I miss listening to oldies and dancing with her. She was so fun! At every wedding reception, she would put her fuzzy “bobbie” socks on over her nylons and head to the dance floor. The Twist. The Alligator. The Macarena. Polkas! All the dances.
Point to ponder while you wander…I want to take a minute to say that when you start researching into your family tree, remember that people are complex. They make good and bad decisions just like you do. They have hurts and broken places. They have loved and lost. They rejoiced and grieved. You may not be able to discern this from records, but it is the truth. You also need to consider that they are influenced by the time in which they lived and the prevailing thoughts of the day. Those we love are not perfect. No one is. Remember that.
As fun as our Nana was, she was also stubborn. Fiercely so. We did not always agree, and she could be completely unreasonable and cantankerous. But I always knew she loved and wanted the best for me, even when we did not agree what “best” meant. She would not quit smoking no matter what you told her about how bad it was for her. She just kept smoking those damn unfiltered cigarettes that wreaked havoc on her lungs, and eventually took her from us in 2016.
And yet, the things that stick with me the most, the things I chose to remember are the ones that make me smile, and sometimes cry. Bike rides. Her walking me around her yard for a tour of all her plants that were in bloom in the spring, and at different times of the summer. Sitting out on the deck she built visiting, dancing, or playing games. The week she spent expertly painting every square inch of my kitchen cabinets and walls before I moved into my first house. And laughing. So much laughter.
Point to ponder while you wander bonus conversation….party lines.
Party Line sounds a bit saucy, but back in the 1950’s phone lines were commonplace. To the left is an advertisement about them from around that time, explaining how they were less expensive and enabled more people to have a telephone. With everyone having cell phones now, it seems crazy to think that people had to share a line with 2-4 of their neighbors. I imagine it wasn’t easy to keep things secret if you had a neighborhood gossip with whom you shared a party line. But without those party lines my mom wouldn’t have been born, and neither would I.
Mysteries and Family History: Mitochondrial Line
Hey Family Historians! Velma here. During the excessive amount of quality time with myself, I have been watching a whole lot of Finding Your Roots on PBS. I love learning new tips and tricks on researching!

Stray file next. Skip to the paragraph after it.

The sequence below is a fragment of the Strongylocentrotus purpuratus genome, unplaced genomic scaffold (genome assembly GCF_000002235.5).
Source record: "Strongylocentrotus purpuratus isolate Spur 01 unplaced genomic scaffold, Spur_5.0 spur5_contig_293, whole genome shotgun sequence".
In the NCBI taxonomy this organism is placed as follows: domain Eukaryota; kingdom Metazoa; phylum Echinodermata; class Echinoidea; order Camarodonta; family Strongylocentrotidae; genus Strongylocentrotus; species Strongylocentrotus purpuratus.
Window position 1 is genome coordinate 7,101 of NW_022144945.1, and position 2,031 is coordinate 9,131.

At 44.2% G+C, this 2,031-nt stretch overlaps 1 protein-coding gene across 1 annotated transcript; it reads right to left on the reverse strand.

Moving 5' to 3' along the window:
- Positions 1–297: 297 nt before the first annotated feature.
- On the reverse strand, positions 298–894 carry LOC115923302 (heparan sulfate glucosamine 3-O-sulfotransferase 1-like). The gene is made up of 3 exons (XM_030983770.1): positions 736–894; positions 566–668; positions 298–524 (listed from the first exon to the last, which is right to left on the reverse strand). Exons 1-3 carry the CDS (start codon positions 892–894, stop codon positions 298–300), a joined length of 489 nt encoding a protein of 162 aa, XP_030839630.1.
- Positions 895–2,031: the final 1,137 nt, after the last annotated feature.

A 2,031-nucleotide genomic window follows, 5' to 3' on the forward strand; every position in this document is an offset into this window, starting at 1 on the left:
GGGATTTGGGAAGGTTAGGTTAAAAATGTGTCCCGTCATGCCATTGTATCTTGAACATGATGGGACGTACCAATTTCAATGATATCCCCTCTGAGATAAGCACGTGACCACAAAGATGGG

One of the most interesting things I’ve learned is about DNA mapping of Mitochondrial DNA. Mitochondria are considered the powerhouse of the cell, and are passed from mother to child through the egg cell. I know…I know…sciency! From that sciency randomness they now understand that I’ve inherited my Mitochondrial DNA from Mom, who inherited it from Nana, who inherited it from Grandma who inherited it from her mother, and so on and so forth.
What I find most fascinating this is that they can use this DNA to map and trace maternal lines back hundreds even even thousands of years back to the area that your people originate! This blew my mind and got me thinking about my maternal chain.
That my friends lead me to…Mom’s Month Mystery!
I started a few days ago mapping out names and dates. Focusing solely on just mom’s mom to her mom and so on. I wasn’t starting from scratch on this hunt, as I had some information back to my great great great great grandmother, Lydia Allard Densmore, “Liddie”. General information of course, as this particular branch hasn’t been focused on quite yet. I was hoping to get a few more generations past Liddie.
For privacy sake, I don’t ever include living persons information online, so I’m skipping over Generations 1 and 2, Me and Mom, and starting with Nana. Here’s the name and date map:
Generation 3 is Janice Ileane Clark. Nana was born in the summer of 1936 at her parents’ home in Pontiac, Michigan. We lost her on March 2016 in her own home in Clarkston, Michigan.
Generation 4 is Lydia Ellen Marie Campbell. Grandma Ellen was born September 24th 1913 in Detroit, Michigan. We lost her on August 28th, 1996 in Bloomfield, Michigan.
Generation 5 is Margery Jean Brander. She was born November 17th 1893 in Detroit, Michigan, and died June 16th 1955 in Pontiac, Michigan.
Generation 6 is Jane Lydia Densmore. Jennie was born on January 18th 1861 in Wayne Michigan. She died January 22th 1930 Detroit, Michigan.
Generation 7 is Lydia Allard. Liddie was born August 15th 1819 in Bartlett, New Hampshire. She died May 10th 1904 Detroit, Michigan.
Generation 8 is Mary Elizabeth Fall. Betsey was born in 1793 in Bartlett, New Hampshire. She died January 1st 1861 in Davenport, Iowa.
Generation 9 is Judith Stanton. She was born in 1759 in Lebanon, Maine, and died May 1st 1841 in Eaton Center, New Hampshire.
Generation 10 is Elizabeth Worcester. Betsey was born Aug 7th 1737 in Berwick, Maine.
Generation 11 is Judith Hall. She was born about 1720 in Maine or Massachusetts.
My point to ponder about all those names and dates while you wander is that….My maternal line has all been born in America since before the United States was born. Eleven generations of women experiencing 255 years of this nation’s history! I certainly wasn’t expecting that! And it’s definitely something I want to explore!
Stay tuned for how my maternal line interacted with US History over the next few months!